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I'm gearing up to explore Nietzsche for the first time in a junior undergraduate 19th Century Euro Thought class, and I'm interested in exploring a specific question regarding the meaning and origin of suffering. Actually, I'm only interested in the origin of suffering if it relates to the way we now conceive of suffering. By "we," I mean Western culture. My question, specifically (and still roughly), is "What do the signs of our everyday actions as individuals and as a culture tell us about the way in which each and every one of us within Western culture views suffering, and how does this differ from the way we have viewed it in the past?"

The assigned class text is "On the Genealogy of Morals," but I'm free to use other sources, and in fact, I'm required to use at least 3 total. If I could get some recommendations from reliable Nietzsche researchers, I might expedite my search, and at the very least I will begin it.

My professor advocates a method of reading that heavily emphasizes the hermeneutic art that Nietzsche demands that we all take when reading, and I would preferably like to stay within authors' works whose focus is upon challenging the text and attempting to let the text challenge them.

  • Welcome! This is definitely an interesting question — can you perhaps specify if you're looking for secondary sources on Nietzsche (people writing about Nietzsche's account in GM), or additional 'primary' sources (other texts where Nietzsche or other philosophers are writing about suffering)? – Joseph Weissman Dec 1 '11 at 18:28
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    Thanks very much! I'm looking for secondary sources. I'm going to stick with the Genealogy and, since Nietzsche references it frequently in GoM, Beyond Good and Evil for now. – Eddie Peters Dec 2 '11 at 4:07
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A work I would highly recommend is a book by Gilles Deleuze called Nietzsche and Philosophy, which is a cautious, systematic and intensely earnest reading of Nietzsche's oeuvre. Brisoline writes about this work (in her review of the text in The European Legacy) that "[t]he fecundity of this reading and the breadth of its implications can hardly be overestimated."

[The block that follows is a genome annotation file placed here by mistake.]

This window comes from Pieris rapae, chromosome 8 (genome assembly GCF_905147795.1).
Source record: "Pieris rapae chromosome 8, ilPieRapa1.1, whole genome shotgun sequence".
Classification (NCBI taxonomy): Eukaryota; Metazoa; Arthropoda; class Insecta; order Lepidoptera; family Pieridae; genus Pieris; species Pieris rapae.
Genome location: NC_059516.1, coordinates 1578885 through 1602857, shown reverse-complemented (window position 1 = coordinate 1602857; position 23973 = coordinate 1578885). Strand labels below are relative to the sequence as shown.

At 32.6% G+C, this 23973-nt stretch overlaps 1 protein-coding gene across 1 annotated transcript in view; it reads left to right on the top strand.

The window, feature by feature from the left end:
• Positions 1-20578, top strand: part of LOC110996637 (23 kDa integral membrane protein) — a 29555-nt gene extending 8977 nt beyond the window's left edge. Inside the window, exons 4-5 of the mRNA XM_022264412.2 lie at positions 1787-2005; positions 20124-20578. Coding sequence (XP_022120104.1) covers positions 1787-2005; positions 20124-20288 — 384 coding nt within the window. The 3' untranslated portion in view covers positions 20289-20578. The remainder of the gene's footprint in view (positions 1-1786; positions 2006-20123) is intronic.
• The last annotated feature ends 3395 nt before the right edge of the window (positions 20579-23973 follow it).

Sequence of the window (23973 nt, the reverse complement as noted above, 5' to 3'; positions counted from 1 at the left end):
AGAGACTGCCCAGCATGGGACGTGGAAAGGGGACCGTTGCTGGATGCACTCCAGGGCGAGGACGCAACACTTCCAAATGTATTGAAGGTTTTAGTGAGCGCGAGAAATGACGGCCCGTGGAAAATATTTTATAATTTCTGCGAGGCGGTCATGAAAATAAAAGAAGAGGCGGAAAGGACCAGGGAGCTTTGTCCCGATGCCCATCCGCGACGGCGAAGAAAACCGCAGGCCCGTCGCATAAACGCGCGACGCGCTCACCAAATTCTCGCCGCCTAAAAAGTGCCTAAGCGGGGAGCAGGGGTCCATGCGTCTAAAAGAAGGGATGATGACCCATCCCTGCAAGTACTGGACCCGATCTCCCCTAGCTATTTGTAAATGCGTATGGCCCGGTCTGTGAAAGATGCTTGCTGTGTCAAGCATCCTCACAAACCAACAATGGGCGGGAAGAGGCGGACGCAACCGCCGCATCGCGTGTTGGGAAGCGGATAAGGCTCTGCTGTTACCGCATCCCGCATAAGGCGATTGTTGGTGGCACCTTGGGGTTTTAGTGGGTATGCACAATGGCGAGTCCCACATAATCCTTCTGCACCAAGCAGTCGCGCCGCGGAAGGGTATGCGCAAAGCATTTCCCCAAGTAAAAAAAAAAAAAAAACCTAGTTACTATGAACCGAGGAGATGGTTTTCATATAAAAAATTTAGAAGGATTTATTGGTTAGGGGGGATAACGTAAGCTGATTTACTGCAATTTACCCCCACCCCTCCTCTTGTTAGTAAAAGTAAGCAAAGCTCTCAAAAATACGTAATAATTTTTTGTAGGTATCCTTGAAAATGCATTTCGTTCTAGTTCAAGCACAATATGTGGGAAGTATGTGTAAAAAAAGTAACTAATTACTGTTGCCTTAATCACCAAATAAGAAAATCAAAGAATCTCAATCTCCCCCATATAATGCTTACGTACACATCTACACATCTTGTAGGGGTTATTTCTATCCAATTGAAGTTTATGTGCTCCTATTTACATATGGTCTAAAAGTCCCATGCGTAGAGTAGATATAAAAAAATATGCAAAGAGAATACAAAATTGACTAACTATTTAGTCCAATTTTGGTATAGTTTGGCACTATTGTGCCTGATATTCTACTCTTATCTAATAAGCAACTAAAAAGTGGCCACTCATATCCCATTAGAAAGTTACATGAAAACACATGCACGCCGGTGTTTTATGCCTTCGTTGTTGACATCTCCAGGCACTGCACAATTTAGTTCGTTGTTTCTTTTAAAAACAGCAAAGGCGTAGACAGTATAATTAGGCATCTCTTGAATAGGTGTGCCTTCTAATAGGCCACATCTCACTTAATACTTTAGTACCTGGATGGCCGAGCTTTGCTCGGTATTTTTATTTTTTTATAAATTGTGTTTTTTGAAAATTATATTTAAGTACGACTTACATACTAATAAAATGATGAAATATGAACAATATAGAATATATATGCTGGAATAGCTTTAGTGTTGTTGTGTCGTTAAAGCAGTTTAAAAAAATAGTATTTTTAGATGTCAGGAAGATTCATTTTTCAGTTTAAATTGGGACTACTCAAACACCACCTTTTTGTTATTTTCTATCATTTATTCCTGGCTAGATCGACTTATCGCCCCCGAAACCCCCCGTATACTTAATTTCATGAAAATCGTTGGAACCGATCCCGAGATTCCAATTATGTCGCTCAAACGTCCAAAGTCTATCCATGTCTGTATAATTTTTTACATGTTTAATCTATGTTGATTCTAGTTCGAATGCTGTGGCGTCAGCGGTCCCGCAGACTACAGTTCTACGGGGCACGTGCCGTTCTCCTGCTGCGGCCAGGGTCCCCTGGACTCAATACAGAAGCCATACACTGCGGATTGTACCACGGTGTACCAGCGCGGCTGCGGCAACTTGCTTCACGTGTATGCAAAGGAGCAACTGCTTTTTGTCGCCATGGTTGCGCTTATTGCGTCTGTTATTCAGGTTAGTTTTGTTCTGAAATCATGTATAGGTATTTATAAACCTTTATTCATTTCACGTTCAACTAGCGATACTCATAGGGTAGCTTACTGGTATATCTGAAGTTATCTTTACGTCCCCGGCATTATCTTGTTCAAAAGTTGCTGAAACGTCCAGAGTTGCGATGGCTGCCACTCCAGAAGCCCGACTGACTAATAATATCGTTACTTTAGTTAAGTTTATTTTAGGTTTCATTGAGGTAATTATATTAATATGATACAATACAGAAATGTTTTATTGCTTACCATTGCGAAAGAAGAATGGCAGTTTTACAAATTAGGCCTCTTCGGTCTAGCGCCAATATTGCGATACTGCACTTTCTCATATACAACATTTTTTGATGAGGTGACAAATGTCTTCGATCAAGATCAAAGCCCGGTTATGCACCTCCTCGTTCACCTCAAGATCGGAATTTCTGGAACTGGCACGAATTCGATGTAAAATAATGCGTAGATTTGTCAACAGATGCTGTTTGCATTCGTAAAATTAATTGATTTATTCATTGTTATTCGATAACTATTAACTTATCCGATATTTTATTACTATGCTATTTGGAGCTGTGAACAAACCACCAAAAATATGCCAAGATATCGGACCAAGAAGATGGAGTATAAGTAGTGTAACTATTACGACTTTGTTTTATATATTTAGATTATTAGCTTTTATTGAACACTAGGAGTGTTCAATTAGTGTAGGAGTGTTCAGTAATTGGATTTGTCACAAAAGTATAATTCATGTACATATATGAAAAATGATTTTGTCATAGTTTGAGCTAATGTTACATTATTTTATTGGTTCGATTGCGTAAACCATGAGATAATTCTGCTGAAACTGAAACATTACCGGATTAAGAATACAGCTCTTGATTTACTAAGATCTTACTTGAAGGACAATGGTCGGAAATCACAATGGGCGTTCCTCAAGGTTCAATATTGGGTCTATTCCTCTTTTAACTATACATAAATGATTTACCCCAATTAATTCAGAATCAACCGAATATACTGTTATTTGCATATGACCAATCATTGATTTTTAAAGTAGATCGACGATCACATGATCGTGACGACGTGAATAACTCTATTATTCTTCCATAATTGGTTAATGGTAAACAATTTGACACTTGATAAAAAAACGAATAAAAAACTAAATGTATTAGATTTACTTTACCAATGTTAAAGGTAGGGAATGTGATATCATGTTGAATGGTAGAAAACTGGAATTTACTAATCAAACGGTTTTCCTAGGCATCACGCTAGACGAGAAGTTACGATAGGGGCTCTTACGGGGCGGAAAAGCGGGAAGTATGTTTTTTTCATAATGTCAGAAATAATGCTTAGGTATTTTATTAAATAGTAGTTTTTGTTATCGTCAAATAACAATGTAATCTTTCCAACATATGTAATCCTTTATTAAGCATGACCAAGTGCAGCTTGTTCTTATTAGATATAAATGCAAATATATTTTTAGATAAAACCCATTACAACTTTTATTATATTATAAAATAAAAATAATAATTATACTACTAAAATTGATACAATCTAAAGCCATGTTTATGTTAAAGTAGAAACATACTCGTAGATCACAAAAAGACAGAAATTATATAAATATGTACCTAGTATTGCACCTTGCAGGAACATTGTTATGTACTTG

Since it is rather central indeed, the question of suffering is addressed in some depth. Google says the word shows up on 24 pages; I'll quote part of the first result to give you an idea of the style:

In Dionysus and in Christ the martyr is the same, the passion is the same. It is the same phenomenon but in two opposed senses (VP IV 464). On the one hand, the life that justifies suffering, that affirms suffering; on the other hand the suffering that accuses life, that testifies against it, that makes life something that must be justified. For Christianity the fact of suffering in life means primarily that life is not just, that it is even essentially unjust, that it pays for an essential injustice by suffering, it is blameworthy because it suffers. The result of this is that life must be justified, that is to say, redeemed of its injustice and saved. Saved by that suffering which a little while ago accused it: it must suffer since it is blameworthy. These two aspects of Christianity form what Nietzsche calls 'bad conscience' or the internalization of pain (GM II). They define truly Christian nihilism, that is to say the way in which Christianity denies life; on the one side the machine for manufacturing guilt, the horrible pain-punishment equation, on the other side the machine to multiply pain, the justification of pain, the dark workshop. Even when Christianity sings the praises of love and life what curses there are in these songs, what hatred beneath this love! (Gilles Deleuze, Nietzsche and Philosophy 7)

Keith Ansell Pearson also has an excellent entry on Nietzsche in the "How to Read" series that is well worth a look.

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Here's an article in the Stanford Encyclopedia of Philosophy that talks about Nietzsche's notion of suffering in the context of his critique of morality.

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